9 December 2020

Remembrance Day barbecues to remember the fallen and help survivors live on

| Sharon Kelley
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Kris Milne holding Australian Defence Force service medals.

Effective People account executive and Australian Defence Force veteran Kris Milne passionately believes we need to act to prevent more deaths in the veteran community. Photo: Thomas Lucraft.

As an Australian Defence Force veteran-run business, Effective People doesn’t mess about when it comes to veteran issues. And neither does Kris Milne, a veteran himself and an account executive at Effective People.

It has been reported a further nine veterans have been lost in the past two weeks, which is one of the reasons Effective People has such a strong corporate social responsibility program, says Kris.

“These are the figures we know about,” he says. “Not the ones that haven’t been reported. We held a barbecue on Remembrance Day to raise money for veterans’ welfare organisations, including Swiss8 and the Australian Peacekeeper & Peacemaker Veterans’ Association (APPVA).”

The BBQ to Remember event saw Remembrance Day barbecues held across Australia that raised in excess of $300,000 to foster mental health support for returned servicemen and servicewomen. Mental health is a more deadly killer of soldiers than war itself, and the Swiss 8 website bluntly states: “Swiss 8 exists so our veterans can stop burying their mates.”

Kris and the staff at Effective People held a barbecue as part of the event and were successful in raising more than $11,500 for Swiss 8 and APPVA. The funding, he says, is vital in contributing positive solutions to veterans’ mental health challenges, which have claimed more lives than combat.

“We didn’t get much of an Anzac Day this year, and Remembrance Day is another big pivotal moment in the calendar to raise awareness of veterans and ex-service organisations (ESOs),” says Kris.

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“As a business and organisation, our BBQ to Remember raised the most money in Australia, $11,500, which will directly go to Swiss 8 and, in turn, directly to Veterans Welfare.

“We had people come down and spend the day, have a couple of sausages, and it gave us a chance to start the conversation – not just as a veteran health day, but a general mental health day as well. It was great to open the lines of communication to have people gather outside in a COVID-19-safe environment to just hang around.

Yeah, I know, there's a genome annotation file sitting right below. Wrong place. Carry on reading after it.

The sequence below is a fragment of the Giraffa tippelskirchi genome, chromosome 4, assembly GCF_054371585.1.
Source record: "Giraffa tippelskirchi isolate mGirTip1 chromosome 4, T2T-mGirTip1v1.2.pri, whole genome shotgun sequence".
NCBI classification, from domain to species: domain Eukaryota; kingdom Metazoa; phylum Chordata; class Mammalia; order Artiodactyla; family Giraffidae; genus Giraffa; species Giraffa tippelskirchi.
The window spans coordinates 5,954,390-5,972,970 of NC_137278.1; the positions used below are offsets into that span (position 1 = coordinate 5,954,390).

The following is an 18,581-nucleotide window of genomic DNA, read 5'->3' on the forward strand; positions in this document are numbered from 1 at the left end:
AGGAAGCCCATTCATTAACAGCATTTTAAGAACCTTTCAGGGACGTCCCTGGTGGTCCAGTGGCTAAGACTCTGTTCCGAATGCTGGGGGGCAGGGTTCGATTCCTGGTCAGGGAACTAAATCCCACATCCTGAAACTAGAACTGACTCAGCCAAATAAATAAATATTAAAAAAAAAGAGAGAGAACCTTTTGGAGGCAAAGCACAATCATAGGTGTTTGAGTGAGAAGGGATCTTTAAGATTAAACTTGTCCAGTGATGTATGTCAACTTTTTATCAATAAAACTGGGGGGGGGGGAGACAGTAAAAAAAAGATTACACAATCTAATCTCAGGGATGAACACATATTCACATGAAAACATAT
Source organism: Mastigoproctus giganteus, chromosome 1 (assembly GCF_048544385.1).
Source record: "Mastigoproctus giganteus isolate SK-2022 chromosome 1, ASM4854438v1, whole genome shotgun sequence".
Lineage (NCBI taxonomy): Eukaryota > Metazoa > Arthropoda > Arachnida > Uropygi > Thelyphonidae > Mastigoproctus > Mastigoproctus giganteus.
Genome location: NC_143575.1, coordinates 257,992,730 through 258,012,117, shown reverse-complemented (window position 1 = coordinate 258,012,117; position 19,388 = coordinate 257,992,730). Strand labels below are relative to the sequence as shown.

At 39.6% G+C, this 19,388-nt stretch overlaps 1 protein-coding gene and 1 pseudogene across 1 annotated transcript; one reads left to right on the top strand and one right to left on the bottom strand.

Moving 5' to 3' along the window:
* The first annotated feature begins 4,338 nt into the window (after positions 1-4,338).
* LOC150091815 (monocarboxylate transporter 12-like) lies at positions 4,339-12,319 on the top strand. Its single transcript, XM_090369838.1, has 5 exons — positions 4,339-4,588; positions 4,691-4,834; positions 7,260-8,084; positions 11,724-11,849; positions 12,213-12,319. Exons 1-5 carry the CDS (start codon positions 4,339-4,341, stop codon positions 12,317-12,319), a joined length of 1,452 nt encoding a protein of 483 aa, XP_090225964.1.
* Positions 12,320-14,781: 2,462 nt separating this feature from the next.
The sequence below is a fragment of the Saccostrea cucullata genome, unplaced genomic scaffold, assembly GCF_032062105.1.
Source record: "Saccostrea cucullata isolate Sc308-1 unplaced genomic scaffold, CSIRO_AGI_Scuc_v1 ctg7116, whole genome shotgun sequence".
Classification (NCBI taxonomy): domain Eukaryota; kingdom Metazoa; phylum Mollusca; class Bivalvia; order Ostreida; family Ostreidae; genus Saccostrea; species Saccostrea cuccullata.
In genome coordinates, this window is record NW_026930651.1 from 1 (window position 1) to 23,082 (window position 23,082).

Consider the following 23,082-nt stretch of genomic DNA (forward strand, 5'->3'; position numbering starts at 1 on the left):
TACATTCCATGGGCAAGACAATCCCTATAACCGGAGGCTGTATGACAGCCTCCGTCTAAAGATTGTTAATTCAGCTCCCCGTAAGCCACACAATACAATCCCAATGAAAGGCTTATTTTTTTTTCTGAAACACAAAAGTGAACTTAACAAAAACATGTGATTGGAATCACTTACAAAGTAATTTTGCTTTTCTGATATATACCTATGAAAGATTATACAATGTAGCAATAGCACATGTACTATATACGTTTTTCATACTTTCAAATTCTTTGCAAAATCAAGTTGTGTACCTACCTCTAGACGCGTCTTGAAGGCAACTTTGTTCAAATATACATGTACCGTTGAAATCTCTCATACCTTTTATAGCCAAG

“If you look at the veteran space, you’ve got welfare, you’ve got advocacy – this is more about getting together in an environment where you feel safe to talk, and the best person for a veteran to talk to about what they’re experiencing is often another veteran.

“That peer-to-peer mentoring and advocacy is huge.”

Kris Milne serving barbecue food to woman at BBQ to Remember event.

Kris Milne with the tongs at the BBQ to Remember event on 11 November, 2020, which raised more than $11,500. Photo: Thomas Lucraft.

The company’s efforts to support veterans and mental health has not gone unnoticed by the Association of Professional Staffing Companies (APSCo), of which it is a member. Effective People’s corporate social responsibility program focuses on first responders and veterans, and the company was a finalist in the annual APSCo Australia Awards for Excellence in the sector this year, competing against much larger national and international recruitment and staffing companies.

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“We’ve broadened our corporate social responsibility program to encompass ex-service organisations, sharing compliance knowledge and business backing when it comes to growth, and how to operate an ex-services organisation,” says Kris. “We aim to raise awareness of those ESOs and veterans’ programs.

“We assist veterans to transition into a civilian life through work, helping with CVs and getting their name out there, and showing them the ropes.

“The grand ambition for me is a veterans’ representative at every level of government. However, not just every level of government, but in every corner of every state there needs to be a veterans’ advocate or veterans’ office that can raise awareness, or someone who veterans can go to and say, ‘I’m not coping.’”

If you are a veteran needing help, please get in touch with Open Arms on 1800 011 046.

If you or anyone you know is struggling and needs help, contact Lifeline on 13 11 14 at any time.

If you are concerned about someone’s immediate safety or wellbeing, call 000 (triple zero).

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